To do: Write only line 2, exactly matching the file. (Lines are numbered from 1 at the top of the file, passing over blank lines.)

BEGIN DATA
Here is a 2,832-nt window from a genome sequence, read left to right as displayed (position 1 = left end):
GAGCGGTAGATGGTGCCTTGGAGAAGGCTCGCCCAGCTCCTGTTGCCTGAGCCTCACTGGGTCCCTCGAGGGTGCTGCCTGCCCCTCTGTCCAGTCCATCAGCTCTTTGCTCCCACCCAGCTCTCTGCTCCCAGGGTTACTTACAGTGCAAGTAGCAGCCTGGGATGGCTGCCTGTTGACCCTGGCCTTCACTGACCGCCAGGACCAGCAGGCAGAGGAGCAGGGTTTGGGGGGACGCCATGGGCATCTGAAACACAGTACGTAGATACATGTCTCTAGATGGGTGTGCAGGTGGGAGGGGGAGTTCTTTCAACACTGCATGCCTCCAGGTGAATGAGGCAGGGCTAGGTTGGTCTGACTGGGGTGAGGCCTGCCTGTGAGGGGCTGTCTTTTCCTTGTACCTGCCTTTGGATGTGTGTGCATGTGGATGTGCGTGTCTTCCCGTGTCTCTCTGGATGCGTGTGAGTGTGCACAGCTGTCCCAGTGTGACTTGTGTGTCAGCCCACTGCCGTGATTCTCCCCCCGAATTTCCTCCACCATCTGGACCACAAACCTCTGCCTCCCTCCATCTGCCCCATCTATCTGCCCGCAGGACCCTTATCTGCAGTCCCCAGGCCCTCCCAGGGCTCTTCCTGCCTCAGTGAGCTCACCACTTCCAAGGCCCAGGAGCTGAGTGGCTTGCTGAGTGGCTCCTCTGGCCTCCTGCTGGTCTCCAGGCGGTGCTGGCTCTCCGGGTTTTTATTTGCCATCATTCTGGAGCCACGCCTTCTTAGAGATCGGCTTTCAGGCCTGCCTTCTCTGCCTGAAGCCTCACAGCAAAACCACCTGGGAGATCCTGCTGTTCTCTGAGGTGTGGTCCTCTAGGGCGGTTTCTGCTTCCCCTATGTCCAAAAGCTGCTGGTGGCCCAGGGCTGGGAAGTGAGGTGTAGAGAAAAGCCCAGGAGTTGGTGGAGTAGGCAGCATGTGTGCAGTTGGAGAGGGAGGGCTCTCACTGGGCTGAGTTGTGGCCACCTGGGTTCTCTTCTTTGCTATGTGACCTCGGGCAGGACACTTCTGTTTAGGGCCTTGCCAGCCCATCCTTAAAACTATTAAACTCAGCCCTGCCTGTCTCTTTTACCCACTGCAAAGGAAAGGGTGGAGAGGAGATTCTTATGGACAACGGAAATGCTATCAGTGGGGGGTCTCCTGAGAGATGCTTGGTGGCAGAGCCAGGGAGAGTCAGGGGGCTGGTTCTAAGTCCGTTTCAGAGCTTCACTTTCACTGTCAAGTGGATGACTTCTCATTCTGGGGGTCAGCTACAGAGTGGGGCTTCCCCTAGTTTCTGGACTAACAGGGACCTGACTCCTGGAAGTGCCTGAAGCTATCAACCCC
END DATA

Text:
GAGCGGTAGATGGTGCCTTGGAGAAGGCTCGCCCAGCTCCTGTTGCCTGAGCCTCACTGGGTCCCTCGAGGGTGCTGCCTGCCCCTCTGTCCAGTCCATCAGCTCTTTGCTCCCACCCAGCTCTCTGCTCCCAGGGTTACTTACAGTGCAAGTAGCAGCCTGGGATGGCTGCCTGTTGACCCTGGCCTTCACTGACCGCCAGGACCAGCAGGCAGAGGAGCAGGGTTTGGGGGGACGCCATGGGCATCTGAAACACAGTACGTAGATACATGTCTCTAGATGGGTGTGCAGGTGGGAGGGGGAGTTCTTTCAACACTGCATGCCTCCAGGTGAATGAGGCAGGGCTAGGTTGGTCTGACTGGGGTGAGGCCTGCCTGTGAGGGGCTGTCTTTTCCTTGTACCTGCCTTTGGATGTGTGTGCATGTGGATGTGCGTGTCTTCCCGTGTCTCTCTGGATGCGTGTGAGTGTGCACAGCTGTCCCAGTGTGACTTGTGTGTCAGCCCACTGCCGTGATTCTCCCCCCGAATTTCCTCCACCATCTGGACCACAAACCTCTGCCTCCCTCCATCTGCCCCATCTATCTGCCCGCAGGACCCTTATCTGCAGTCCCCAGGCCCTCCCAGGGCTCTTCCTGCCTCAGTGAGCTCACCACTTCCAAGGCCCAGGAGCTGAGTGGCTTGCTGAGTGGCTCCTCTGGCCTCCTGCTGGTCTCCAGGCGGTGCTGGCTCTCCGGGTTTTTATTTGCCATCATTCTGGAGCCACGCCTTCTTAGAGATCGGCTTTCAGGCCTGCCTTCTCTGCCTGAAGCCTCACAGCAAAACCACCTGGGAGATCCTGCTGTTCTCTGAGGTGTGGTCCTCTAGGGCGGTTTCTGCTTCCCCTATGTCCAAAAGCTGCTGGTGGCCCAGGGCTGGGAAGTGAGGTGTAGAGAAAAGCCCAGGAGTTGGTGGAGTAGGCAGCATGTGTGCAGTTGGAGAGGGAGGGCTCTCACTGGGCTGAGTTGTGGCCACCTGGGTTCTCTTCTTTGCTATGTGACCTCGGGCAGGACACTTCTGTTTAGGGCCTTGCCAGCCCATCCTTAAAACTATTAAACTCAGCCCTGCCTGTCTCTTTTACCCACTGCAAAGGAAAGGGTGGAGAGGAGATTCTTATGGACAACGGAAATGCTATCAGTGGGGGGTCTCCTGAGAGATGCTTGGTGGCAGAGCCAGGGAGAGTCAGGGGGCTGGTTCTAAGTCCGTTTCAGAGCTTCACTTTCACTGTCAAGTGGATGACTTCTCATTCTGGGGGTCAGCTACAGAGTGGGGCTTCCCCTAGTTTCTGGACTAACAGGGACCTGACTCCTGGAAGTGCCTGAAGCTATCAACCCC